England play New Zealand at Warrington this afternoon, in a match partly designed to give the Kiwis' fringe players some match action. But England's games, against France two weeks ago and New Zealand today, also have another function.
The side on duty at the Halliwell Jones Stadium will be scrutinised for candidates to take the next step up to full Test honours. Two of them, St Helens' Jon Wilkin and Huddersfield's recent recruit from Wigan, Stephen Wild, are on secondment from the full Great Britain squad. They have an obvious incentive to hone their match-fitness, just in case injuries or loss of form give them a chance in what remains of the Tri-Nations.
There are others in today's team, though, who have not given up on the prospect of becoming fully-fledged Test players this year. Mark Calderwood, for instance, must have observed Brian Carney's error-strewn performance against the Kiwis at Loftus Road last week with a good deal of interest.
Like Carney, Calderwood is a specialist right-winger; unlike him, he has maintained fitness and form throughout the whole of the domestic season. At the very least, he must have watched and wondered what might have been.
Perhaps the England player with the most right to feel aggrieved, however, is Eorl Crabtree. The 6ft 5in Huddersfield prop stood out like a beacon in the generally unimpressive victory over France at Headingley. With one Great Britain place left open for someone who caught the eye in that match, he must have thought he was on his way to the next level - but no one was called up.
"I was gutted, because I thought I'd done enough to put my name across," said Crabtree, who, as he is never allowed to forget, is the nephew of the all-in wrestling legend Shirley "Big Daddy" Crabtree.
"Playing for England is a great honour, but my ambition has always been to play for Great Britain. I'm prepared to put in 110 per cent to prove that I should be there. I want to push on to bigger and better things, and the least I want from this season is to be included in the Great Britain squad. I've just turned 23, so I've got plenty of time on my side, but I'm very impatient."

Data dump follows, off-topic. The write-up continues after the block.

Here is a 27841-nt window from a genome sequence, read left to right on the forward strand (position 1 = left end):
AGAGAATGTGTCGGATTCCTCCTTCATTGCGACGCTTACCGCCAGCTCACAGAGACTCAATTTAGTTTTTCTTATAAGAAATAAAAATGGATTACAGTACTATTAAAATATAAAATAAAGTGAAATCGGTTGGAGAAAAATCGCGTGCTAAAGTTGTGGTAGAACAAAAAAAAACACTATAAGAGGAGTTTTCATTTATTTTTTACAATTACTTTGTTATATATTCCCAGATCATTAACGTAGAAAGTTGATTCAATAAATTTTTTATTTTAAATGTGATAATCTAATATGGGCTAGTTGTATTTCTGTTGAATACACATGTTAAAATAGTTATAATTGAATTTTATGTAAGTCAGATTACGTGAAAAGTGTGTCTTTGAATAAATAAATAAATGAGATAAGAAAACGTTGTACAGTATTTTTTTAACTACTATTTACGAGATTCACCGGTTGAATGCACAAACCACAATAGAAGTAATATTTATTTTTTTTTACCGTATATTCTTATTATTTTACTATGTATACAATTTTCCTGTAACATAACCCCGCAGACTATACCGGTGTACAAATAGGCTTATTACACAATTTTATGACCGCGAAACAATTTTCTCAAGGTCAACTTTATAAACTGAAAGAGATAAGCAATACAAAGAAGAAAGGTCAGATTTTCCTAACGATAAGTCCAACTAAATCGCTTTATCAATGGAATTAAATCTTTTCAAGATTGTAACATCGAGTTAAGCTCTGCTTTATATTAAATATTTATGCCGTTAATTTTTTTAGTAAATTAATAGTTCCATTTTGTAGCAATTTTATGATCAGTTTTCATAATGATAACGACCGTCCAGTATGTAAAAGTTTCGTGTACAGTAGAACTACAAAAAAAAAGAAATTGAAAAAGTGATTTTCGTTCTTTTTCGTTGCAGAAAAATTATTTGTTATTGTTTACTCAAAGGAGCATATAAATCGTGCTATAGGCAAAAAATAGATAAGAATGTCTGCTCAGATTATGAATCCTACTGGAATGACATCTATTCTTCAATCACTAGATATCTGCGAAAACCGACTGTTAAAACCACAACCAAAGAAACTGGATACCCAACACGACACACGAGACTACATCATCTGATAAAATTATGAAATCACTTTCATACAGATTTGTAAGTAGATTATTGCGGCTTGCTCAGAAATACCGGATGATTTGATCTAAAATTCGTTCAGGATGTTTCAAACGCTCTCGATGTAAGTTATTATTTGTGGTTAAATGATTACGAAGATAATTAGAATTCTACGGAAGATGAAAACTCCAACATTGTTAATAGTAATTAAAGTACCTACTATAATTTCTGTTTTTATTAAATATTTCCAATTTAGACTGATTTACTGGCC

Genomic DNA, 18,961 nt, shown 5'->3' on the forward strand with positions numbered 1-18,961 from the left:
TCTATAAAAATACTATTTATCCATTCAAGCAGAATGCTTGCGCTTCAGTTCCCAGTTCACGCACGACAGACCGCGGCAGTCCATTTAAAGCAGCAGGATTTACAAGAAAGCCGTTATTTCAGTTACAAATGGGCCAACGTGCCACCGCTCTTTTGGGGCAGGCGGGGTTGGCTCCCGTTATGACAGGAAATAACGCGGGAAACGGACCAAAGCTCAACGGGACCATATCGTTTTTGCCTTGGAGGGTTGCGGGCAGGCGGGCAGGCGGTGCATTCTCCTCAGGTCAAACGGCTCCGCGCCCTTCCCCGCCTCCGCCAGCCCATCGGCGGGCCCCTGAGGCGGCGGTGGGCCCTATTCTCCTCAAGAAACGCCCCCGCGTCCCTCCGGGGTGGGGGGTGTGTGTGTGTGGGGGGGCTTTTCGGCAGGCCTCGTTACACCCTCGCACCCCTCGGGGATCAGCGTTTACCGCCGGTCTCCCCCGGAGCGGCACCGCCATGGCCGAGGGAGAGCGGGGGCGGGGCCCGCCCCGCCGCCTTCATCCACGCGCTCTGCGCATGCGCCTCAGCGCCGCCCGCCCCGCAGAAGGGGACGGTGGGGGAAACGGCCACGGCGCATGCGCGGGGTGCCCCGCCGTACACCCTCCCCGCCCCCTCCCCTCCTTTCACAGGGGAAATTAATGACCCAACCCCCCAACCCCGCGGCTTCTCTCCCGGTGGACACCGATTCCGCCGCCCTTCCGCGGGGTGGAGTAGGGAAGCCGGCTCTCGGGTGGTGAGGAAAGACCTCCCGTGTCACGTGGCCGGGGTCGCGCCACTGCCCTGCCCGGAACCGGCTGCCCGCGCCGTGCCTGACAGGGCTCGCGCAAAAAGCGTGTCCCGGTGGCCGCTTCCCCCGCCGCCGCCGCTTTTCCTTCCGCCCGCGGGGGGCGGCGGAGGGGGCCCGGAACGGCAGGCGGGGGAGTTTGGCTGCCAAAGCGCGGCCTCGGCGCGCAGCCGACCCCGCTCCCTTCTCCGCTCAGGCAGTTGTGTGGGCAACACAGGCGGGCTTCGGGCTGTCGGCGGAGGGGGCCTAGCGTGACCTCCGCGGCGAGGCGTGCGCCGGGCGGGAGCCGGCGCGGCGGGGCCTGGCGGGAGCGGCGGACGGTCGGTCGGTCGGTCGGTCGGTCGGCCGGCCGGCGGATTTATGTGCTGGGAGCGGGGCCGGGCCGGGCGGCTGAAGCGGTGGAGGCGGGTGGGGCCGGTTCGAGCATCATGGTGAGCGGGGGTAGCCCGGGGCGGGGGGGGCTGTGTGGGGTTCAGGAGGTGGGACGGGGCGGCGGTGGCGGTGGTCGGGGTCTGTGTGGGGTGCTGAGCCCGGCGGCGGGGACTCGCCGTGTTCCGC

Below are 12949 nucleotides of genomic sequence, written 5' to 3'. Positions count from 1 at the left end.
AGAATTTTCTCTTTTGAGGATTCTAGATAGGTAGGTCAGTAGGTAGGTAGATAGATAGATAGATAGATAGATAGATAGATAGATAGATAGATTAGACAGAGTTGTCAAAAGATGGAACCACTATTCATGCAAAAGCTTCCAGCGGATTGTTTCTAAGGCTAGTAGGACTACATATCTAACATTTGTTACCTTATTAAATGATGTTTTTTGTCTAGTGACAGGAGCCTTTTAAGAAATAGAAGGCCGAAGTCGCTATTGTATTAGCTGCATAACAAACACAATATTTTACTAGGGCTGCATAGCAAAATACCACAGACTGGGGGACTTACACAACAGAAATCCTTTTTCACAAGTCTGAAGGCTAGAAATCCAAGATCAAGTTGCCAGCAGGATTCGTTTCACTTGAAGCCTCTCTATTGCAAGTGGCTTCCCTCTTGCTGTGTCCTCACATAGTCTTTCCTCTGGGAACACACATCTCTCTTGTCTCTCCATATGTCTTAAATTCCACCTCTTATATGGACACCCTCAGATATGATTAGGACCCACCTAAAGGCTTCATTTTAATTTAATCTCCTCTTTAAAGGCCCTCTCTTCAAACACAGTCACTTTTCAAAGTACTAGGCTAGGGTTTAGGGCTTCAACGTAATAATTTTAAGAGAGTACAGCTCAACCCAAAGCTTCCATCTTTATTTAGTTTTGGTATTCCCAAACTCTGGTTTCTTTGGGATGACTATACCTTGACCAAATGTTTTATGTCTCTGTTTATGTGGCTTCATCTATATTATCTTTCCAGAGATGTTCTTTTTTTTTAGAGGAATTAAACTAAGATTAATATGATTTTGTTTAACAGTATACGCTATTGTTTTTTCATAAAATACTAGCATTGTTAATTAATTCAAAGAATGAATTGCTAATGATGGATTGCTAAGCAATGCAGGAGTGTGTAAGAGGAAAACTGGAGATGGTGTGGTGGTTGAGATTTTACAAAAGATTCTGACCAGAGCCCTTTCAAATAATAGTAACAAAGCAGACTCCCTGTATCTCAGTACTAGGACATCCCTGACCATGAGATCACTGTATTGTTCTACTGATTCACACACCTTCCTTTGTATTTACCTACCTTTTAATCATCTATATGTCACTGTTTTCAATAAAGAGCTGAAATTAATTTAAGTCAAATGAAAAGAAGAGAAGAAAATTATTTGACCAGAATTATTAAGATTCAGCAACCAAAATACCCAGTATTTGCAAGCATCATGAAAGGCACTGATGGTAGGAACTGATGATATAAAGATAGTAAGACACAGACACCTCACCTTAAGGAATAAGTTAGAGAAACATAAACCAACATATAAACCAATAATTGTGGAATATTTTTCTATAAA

Crabtree's impatience is probably justified. His form for Huddersfield during the season has been consistently eye-catching, and his combination of mobility - he has also played plenty of rugby in the centres - and ball-handling skills means that he offers something a little different from Great Britain's other front-rowers.
France were stronger in the pack than they have been for years, but Crabtree was still a dominant figure in the 40-odd minutes that he spent on the field of play. New Zealand will, he recognises, represent a much sterner test. Apart from forwards who have not figured in Britain yet, such as Bronson Harrison and the Wigan-bound Iafeta Palea'asina, the Kiwi coach, Brian McClennan, has also called up seasoned Super League stalwarts in the form of Bradford's Joe Vagana and Willie Poching of Leeds.
It will be harder for Crabtree to shine at Warrington today, but he is determined to do exactly that. The same applies to his England captain and Huddersfield team-mate, Chris Thorman, who was the official man-of-the-match at Headingley and has been on the threshold of a full Great Britain call-up for a couple of seasons. Thorman will have the novel experience today of opposing his new Huddersfield team-mate Robbie Paul before lining up alongside him for the Giants.
Paul would never admit that, at 29, his days as a full international could soon be behind him, but this could well prove to be his swan-song in a black-and- white shirt, and he will want to make it a good one.
Thorman is looking forward to linking up with Paul next season in a half-back partnership that should be buzzing with ideas. Striking up an understanding has had to wait, however, as the Kiwi has been other-wise engaged in his first couple of weeks as a Giant.
"I've not really spoken to him yet, because he's been busy doing club things, which is the right thing for him to be doing at this stage," Thorman said.
"I'm looking forward to playing with him, but I won't mind playing against him first. We all want to play for Great Britain, but playing for England means you're still representing your country.
"More than that though, you're representing your club and you're representing yourself, and you've simply got to do yourself justice. I might speak to Robbie before the game and, if I do, I'll tell him I won't send too much traffic his way."Reuse content